Another key benefit is the ability to develop strong and close partnerships with suppliers when they are not as far away.  As Anya Pearson (who set up UK manufactured clothing label Frank and Faith) puts it “Leicester’s a small world, and I know every factory, every supplier, and everyone in this business, so I know where my stock has been made and how it is being made!” This proximity and being part of the whole process should allow retailers to reduce wastage that can occur when a whole container of products are rejected, but more importantly help them ensure labour standards are high.  This is not to say that all factories in the UK have high enough labour standards (as was demonstrated by TNS knitwear in Manchester in 2009 and the Leicester based factory in 2010) but that ensuring standards are met should be far simpler, and less expensive and complicated than auditing of overseas suppliers.

Cost

This feeds into the most obvious benefit of returning to UK manufacturing, which is the increasing price parity that the UK can offer.  This was explored in the fantastic BBC2 series The Town Taking on China, which featured cushion makers, Caldeira, who have one factory in Kirkby and another in China.  Owner, Tony Caldeira explained to me that this year they have found that for the first time they can make some of their products as cost effectively in the UK as they can in China due to rising wages in China, the exchange rate, and the freighting and import taxes.

So it seems the UK has managed to hang onto some of its manufacturing skills, and some of the retailers are clearly already aware of the benefits which made in the UK can offer them.  The next step which needs to happen is longer-term commitment from retailers to allow the factories to offer permanent contracts to their staff, which would in turn help support retention and recruitment, and ensure that they are able to deliver quality products cost effectively and on time.   And crucially it could make the industry a more attractive career option.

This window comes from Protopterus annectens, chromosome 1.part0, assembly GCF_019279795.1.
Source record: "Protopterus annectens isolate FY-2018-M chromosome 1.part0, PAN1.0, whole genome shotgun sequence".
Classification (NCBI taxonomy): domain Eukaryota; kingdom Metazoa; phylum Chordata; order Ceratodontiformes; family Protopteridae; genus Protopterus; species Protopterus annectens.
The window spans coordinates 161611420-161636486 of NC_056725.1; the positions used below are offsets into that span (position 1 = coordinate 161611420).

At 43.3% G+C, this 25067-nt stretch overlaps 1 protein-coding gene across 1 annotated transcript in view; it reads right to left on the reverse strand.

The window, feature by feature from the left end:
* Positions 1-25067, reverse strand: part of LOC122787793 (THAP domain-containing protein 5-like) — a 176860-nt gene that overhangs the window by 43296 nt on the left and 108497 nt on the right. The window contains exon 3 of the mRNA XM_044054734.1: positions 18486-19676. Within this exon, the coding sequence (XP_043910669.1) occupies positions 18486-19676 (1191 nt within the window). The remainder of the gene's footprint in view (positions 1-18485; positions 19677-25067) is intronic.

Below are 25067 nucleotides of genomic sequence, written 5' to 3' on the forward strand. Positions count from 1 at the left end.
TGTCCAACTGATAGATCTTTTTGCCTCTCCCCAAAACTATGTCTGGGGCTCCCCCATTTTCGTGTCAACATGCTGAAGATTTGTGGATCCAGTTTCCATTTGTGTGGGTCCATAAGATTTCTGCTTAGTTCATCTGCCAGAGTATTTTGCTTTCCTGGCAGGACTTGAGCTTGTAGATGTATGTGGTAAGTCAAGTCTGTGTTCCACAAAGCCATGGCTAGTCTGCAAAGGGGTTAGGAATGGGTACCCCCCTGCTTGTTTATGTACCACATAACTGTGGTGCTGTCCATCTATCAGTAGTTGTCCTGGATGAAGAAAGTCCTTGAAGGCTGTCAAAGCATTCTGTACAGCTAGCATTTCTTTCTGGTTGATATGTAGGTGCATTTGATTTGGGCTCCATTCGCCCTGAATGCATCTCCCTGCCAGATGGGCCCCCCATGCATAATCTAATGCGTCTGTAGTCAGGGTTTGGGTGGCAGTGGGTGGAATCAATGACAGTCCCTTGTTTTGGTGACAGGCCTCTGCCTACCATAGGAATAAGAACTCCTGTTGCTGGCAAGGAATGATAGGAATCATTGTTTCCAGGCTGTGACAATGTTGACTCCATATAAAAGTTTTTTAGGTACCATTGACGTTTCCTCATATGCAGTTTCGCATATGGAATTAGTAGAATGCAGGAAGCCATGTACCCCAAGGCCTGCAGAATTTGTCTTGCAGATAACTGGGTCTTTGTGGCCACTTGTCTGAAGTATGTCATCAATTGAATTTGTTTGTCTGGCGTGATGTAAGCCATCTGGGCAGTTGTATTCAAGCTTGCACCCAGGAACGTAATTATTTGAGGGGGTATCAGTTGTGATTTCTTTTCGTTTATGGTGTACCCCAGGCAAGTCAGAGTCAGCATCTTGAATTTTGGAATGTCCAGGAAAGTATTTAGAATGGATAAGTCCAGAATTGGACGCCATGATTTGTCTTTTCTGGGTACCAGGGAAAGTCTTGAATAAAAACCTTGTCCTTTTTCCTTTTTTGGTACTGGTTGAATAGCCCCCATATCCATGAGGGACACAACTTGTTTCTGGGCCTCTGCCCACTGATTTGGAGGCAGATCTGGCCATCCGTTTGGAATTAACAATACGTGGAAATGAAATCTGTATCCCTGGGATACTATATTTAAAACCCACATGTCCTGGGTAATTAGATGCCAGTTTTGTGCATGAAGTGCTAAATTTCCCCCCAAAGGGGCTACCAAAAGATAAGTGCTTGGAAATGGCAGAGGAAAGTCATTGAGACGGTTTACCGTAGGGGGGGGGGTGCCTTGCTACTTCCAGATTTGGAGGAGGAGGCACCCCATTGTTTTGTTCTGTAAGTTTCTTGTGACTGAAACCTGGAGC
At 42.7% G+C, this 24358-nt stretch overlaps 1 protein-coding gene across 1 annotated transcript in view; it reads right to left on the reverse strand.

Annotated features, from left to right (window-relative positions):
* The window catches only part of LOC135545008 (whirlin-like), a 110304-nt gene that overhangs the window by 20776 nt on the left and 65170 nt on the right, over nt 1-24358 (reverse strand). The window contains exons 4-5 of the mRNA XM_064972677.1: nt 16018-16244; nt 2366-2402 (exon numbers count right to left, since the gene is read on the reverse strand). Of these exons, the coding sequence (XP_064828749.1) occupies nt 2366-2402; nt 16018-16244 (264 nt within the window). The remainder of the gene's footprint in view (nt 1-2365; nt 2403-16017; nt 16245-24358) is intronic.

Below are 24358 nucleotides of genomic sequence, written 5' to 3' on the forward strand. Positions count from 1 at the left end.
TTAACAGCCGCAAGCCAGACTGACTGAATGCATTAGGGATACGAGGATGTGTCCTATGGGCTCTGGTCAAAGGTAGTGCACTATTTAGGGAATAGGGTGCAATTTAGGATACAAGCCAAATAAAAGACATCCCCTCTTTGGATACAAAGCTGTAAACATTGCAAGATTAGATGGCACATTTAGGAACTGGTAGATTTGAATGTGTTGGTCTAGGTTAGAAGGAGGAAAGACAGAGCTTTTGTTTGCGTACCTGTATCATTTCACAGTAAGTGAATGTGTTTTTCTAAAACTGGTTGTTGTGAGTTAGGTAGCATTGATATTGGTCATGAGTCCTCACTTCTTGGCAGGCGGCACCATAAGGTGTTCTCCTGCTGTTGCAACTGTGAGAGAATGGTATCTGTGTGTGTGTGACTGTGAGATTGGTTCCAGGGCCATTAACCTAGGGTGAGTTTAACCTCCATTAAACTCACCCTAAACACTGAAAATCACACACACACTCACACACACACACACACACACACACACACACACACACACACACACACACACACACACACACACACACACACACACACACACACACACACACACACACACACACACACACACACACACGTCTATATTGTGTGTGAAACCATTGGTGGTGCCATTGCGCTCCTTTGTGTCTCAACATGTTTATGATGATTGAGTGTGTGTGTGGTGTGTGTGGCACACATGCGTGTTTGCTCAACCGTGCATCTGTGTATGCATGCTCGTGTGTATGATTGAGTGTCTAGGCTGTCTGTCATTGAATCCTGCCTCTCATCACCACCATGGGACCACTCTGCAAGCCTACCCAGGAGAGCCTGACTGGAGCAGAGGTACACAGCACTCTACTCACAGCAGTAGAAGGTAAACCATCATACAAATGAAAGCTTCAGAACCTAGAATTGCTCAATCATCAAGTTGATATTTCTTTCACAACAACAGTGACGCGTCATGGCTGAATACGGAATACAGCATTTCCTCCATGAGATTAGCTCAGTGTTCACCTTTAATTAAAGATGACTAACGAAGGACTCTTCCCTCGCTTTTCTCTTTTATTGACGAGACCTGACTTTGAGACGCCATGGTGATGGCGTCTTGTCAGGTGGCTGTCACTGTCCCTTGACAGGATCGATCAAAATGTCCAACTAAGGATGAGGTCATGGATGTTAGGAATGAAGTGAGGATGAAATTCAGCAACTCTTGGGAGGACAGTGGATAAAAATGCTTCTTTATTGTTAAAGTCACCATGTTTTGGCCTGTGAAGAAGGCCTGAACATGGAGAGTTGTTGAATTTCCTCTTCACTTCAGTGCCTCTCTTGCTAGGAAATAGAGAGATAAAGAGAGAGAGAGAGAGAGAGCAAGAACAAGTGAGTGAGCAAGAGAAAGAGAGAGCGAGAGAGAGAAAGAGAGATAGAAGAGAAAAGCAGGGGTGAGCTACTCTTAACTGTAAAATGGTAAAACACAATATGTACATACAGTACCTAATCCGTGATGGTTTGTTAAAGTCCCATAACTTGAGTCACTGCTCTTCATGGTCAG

Philip Green has recently been urging UK retailers to buy British made goods, so hopefully this will translate into targets for Arcadia’s manufacturing and spur other retailers to follow suit.  And if they get the products right, hopefully UK consumers will show their appreciation.   Judging by the recent show of patriotism, it would be an excellent time for retailers to give it a go.

P.S. After my disappointing clock experience, I have since cheered up a lot by buying the beautiful velvet chesterfield sofa above, which was made by a lovely man called Brian from Bolton based Saracens Furniture for a very reasonable £710.  I can say without doubt it is the best quality sofa I have ever sat upon and will certainly outlast me.

For retailers who are looking for help to find the right suppliers in the UK, Kate Hills at Make it British can help.  And for consumers looking for a list of British products try Still Made in the UK or just ask your retailer and see what they say.

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5 responses to “Made in the UK? The benefits to retailers of British manufacturing

  1. I’m up for nurturing a return to manufacturing in my locale, to address the dominance of the financial sector in recent years. That said, I have problems with the patriotic turn. The first is that as far as I can see, patriotism in trade is simply an individualised, nationalist form of protectionism – apart from not being institutionalised, what *is* the difference between consumer patriotism and protectionism? Why doesn’t Miliband advocate for a culture where consumption is based on principles other than price alone – why does it have to be packaged as patriotism?

    The second is that it’s rare that the UK can compete on price. Britain’s poor are a growing section of society – clearly if the UK wants this kind of localised economy it will need to increase the minimum wage and grow a consumer base that can afford its produce. It would be slightly ridiculous to advocate patriotism for Britain but free trade everywhere else we want to export to.